A treatment intervention was necessary in this case as pseudoaneurysms are associated with a high rupture rate and significant mortality.[2] Unfortunately, according to the previous angiography, cross-flow from the left ACA was not expected; therefore, occlusion of the artery was not possible. After 1 month, the pseudoaneurysm had not healed naturally even with meticulous control of the blood pressure.

Hence, we decided to treat the pseudoaneurysm using stent-assisted coiling (SAC). Preoperatively, the patient was administered 300 mg clopidogrel and 300 mg aspirin orally. Under local anesthesia, an 8-French sheath was placed in the left femoral artery. An initial bolus dose of 50 IU/kg heparin was administered intravenously. Three-dimensional rotational angiography from an 8-French balloon-guiding catheter (Optimo, Tokai Medical Products, Aichi, Japan) confirmed a small pseudoaneurysm [Figure 2a]. The Excelsior SL-10® Microcatheter (Stryker, Fremont, CA, USA) was introduced through the guiding catheter and carefully inserted in the pseudoaneurysm. Two coils (Target® Nano™ Detachable Coil; Stryker, Fremont, CA, USA) were used to sufficiently obliterate it [Figure 2b]. The same microcatheter was then used to deliver a 3 × 15 mm Neuroform Atlas® Stent System (Stryker, Fremont, CA, USA) [Figure 2c]. His systemic blood pressure was meticulously controlled at approximately 100 mmHg, and he was aggressively hydrated throughout the procedure. The pseudoaneurysm was successfully obliterated without any bleeding or clot formation within the stent. The postoperative course was uneventful, and an angiography 2 weeks postoperatively demonstrated a complete obliteration of the pseudoaneurysm [Figure 2d].

Figure 2:: (a) Preoperative three-dimensional rotational angiography (3DRA) shows the pseudoaneurysm. Postoperative 3DRA shows the pseudoaneurysm obliterated with coils (b), and a complete stent apposition (c). (d) 3DRA after 2 weeks shows a gap between the coils and the vessel (arrow).


Perforation and laceration of the ICA are the most common types of injuries during a TSS that results in a pseudoaneurysm formation.[3] A pseudoaneurysm is associated with a high rupture rate without a definitive treatment and can result in significant morbidity and mortality.[2] Parental artery occlusions are the definitive treatment for pseudoaneurysms.[2] Recently, a flow diverter (FD) is predominantly being used to obliterate the pseudoaneurysm of the ICA after TSS when occlusion of the parent artery is not an option due to poor collateral supply.[3] In this case, due to an absent collateral flow from the other side, preservation of the parent artery was mandatory. After a thorough search of the literature, we found that only two cases of the ACA pseudoaneurysm caused by injury during TSS have been reported,[1,6] the parent arteries were sacrificed in both the cases.[1,6] Since FD is not currently available for the ACA, SAC is the only alternative. SAC was used in two reports for pseudoaneurysms of superior cerebellar artery[1] and PCA[5] injured during TSS. Together with our case, we may conclude that SAC could be the best treatment option for such complications. In the near future, FD should be made available for pseudoaneurysms of cerebral arteries other than the ICA. As reported previously,[4] spontaneous healing was another option and was expected in our case too. However, despite a careful observation by frequent MRAs for a month, spontaneous healing was not seen. The interval between the onset of the pseudoaneurysm and the treatment may have stabilized the lesion, which contributed to the successful outcome. Nevertheless, it could be done earlier to avoid the risk of rupture.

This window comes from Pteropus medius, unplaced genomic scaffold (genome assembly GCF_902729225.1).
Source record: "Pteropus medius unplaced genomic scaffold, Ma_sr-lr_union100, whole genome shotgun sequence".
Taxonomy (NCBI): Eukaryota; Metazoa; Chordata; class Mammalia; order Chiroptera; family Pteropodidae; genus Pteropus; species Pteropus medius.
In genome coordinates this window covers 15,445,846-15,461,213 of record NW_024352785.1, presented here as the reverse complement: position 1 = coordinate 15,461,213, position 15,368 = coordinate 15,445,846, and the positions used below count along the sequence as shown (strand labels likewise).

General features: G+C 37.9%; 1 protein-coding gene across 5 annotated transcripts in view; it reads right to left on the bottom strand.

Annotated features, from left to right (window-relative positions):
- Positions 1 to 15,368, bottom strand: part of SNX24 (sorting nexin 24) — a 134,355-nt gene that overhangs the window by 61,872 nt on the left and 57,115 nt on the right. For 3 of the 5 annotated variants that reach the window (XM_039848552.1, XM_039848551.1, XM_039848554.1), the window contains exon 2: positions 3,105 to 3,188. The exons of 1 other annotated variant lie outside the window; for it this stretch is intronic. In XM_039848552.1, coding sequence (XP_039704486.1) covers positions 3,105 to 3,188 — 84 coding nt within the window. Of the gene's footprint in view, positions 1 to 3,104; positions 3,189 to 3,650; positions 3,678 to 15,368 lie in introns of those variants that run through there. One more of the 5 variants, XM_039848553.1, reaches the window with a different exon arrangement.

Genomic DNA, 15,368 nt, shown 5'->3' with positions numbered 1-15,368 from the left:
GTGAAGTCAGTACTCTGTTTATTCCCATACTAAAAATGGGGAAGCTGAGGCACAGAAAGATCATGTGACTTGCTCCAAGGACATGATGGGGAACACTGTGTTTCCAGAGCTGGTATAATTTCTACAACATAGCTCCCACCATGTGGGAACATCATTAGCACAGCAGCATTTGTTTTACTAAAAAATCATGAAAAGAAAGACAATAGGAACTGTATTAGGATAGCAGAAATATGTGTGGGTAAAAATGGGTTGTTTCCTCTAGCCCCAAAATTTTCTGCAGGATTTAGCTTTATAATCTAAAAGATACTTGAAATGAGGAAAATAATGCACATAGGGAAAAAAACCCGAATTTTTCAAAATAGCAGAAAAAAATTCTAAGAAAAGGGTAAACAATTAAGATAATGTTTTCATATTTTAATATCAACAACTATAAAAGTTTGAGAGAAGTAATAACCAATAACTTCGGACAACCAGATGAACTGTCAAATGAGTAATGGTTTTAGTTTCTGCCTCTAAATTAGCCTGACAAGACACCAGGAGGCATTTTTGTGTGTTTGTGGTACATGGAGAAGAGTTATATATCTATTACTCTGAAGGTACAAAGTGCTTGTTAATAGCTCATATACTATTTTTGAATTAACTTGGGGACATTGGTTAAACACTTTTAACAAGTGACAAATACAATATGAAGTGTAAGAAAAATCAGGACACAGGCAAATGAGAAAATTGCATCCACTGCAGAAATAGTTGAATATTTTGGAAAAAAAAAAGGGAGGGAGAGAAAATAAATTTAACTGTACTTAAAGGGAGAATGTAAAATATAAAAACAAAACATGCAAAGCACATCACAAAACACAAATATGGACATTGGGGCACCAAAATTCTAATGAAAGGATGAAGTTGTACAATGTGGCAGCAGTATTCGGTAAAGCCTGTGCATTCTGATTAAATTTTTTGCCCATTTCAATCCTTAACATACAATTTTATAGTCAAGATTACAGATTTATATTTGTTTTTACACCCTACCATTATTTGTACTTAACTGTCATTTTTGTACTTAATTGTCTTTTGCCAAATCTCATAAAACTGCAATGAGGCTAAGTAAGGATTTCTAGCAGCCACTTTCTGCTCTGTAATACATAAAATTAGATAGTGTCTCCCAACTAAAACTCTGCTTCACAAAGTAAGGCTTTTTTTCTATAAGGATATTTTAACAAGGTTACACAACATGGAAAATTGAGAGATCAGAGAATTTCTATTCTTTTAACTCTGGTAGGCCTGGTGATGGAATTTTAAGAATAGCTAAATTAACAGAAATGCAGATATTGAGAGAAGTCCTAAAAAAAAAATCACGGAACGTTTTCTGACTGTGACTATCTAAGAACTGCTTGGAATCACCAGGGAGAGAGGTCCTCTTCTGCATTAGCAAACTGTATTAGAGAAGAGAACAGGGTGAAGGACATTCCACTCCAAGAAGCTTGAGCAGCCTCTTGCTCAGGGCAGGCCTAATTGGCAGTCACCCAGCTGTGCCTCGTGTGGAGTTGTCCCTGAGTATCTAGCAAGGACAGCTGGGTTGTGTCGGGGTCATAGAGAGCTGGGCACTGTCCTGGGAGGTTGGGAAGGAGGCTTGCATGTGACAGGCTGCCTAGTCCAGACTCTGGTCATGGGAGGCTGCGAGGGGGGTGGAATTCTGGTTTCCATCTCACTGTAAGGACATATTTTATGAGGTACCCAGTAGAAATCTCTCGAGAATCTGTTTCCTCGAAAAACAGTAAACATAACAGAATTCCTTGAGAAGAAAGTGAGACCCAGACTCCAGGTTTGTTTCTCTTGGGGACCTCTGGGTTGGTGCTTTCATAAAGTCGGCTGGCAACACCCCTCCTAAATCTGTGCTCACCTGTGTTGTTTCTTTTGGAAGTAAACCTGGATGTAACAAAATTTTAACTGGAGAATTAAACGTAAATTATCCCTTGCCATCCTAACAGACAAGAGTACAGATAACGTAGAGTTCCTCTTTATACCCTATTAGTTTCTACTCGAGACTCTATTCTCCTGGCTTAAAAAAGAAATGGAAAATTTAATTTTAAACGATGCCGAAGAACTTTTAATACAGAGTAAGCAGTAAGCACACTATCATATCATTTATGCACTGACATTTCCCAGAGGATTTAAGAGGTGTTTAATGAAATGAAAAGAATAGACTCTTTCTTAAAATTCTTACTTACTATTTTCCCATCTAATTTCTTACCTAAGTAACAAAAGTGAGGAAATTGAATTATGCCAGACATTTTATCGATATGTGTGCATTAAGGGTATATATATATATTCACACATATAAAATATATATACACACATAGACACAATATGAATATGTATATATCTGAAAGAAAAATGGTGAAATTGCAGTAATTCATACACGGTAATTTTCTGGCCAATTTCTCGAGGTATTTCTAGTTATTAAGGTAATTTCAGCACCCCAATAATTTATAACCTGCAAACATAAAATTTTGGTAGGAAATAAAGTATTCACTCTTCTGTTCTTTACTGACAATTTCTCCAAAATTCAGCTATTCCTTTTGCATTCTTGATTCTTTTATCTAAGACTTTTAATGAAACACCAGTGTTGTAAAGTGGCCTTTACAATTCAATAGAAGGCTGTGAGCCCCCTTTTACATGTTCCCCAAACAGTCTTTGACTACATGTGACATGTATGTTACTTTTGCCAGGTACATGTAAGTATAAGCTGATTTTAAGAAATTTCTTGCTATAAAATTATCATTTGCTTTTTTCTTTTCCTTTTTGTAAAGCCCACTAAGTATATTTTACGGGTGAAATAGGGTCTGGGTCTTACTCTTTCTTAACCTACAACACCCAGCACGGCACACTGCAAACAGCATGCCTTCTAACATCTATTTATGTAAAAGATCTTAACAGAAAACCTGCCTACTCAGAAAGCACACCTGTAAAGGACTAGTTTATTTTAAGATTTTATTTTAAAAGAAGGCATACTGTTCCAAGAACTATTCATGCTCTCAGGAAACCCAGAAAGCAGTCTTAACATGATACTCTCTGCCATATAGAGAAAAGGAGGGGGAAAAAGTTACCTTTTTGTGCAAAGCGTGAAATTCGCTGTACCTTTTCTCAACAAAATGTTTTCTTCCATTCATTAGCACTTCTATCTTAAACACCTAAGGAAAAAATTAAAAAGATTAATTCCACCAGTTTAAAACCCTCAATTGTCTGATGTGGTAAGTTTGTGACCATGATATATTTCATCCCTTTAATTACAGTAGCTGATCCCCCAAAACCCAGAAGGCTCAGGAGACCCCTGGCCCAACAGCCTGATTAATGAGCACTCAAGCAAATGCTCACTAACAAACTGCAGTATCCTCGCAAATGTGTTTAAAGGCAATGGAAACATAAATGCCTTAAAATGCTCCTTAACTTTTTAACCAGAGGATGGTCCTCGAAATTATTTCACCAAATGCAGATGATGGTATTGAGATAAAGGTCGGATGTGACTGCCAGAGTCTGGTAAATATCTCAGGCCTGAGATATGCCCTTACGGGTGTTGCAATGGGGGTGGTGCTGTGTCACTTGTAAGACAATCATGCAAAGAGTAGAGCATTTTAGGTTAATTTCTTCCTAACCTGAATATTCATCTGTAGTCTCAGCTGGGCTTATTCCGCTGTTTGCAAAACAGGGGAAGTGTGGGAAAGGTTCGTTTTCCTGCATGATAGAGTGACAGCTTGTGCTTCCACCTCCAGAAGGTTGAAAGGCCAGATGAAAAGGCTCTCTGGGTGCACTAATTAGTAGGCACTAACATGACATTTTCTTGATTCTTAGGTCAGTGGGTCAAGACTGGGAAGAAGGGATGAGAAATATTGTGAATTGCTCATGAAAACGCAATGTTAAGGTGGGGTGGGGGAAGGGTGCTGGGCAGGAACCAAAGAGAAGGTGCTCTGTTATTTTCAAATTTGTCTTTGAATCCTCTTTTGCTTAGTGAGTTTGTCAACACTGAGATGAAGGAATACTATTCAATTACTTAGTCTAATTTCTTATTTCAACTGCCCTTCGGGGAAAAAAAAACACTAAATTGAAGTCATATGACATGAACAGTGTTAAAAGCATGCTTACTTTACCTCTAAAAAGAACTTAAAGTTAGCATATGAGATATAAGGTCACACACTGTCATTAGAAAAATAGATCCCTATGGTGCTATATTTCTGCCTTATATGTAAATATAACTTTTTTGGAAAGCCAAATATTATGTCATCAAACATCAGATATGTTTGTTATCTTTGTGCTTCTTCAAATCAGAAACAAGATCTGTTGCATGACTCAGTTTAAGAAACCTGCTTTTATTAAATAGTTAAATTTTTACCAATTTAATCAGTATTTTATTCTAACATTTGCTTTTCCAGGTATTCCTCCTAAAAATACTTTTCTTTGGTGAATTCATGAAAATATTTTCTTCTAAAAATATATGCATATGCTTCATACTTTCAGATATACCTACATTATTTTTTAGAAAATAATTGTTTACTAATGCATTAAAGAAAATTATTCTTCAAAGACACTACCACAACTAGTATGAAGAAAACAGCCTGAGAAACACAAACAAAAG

This is the first case in which an ACA pseudoaneurysm caused by injury during the TSS was treated with SAC and the parent artery was preserved. SAC could be the best treatment option for this kind of fatal complication in TSS until FD is available for ACA.


We would like to thank Ms. Aki Naoi for the helpful discussion regarding our case. We also would like to thank Editage ( for English language editing.

Declaration of patient consent

The authors certify that they have obtained all appropriate patient consent.

Financial support and sponsorship


Conflicts of interest

There are no conflicts of interest.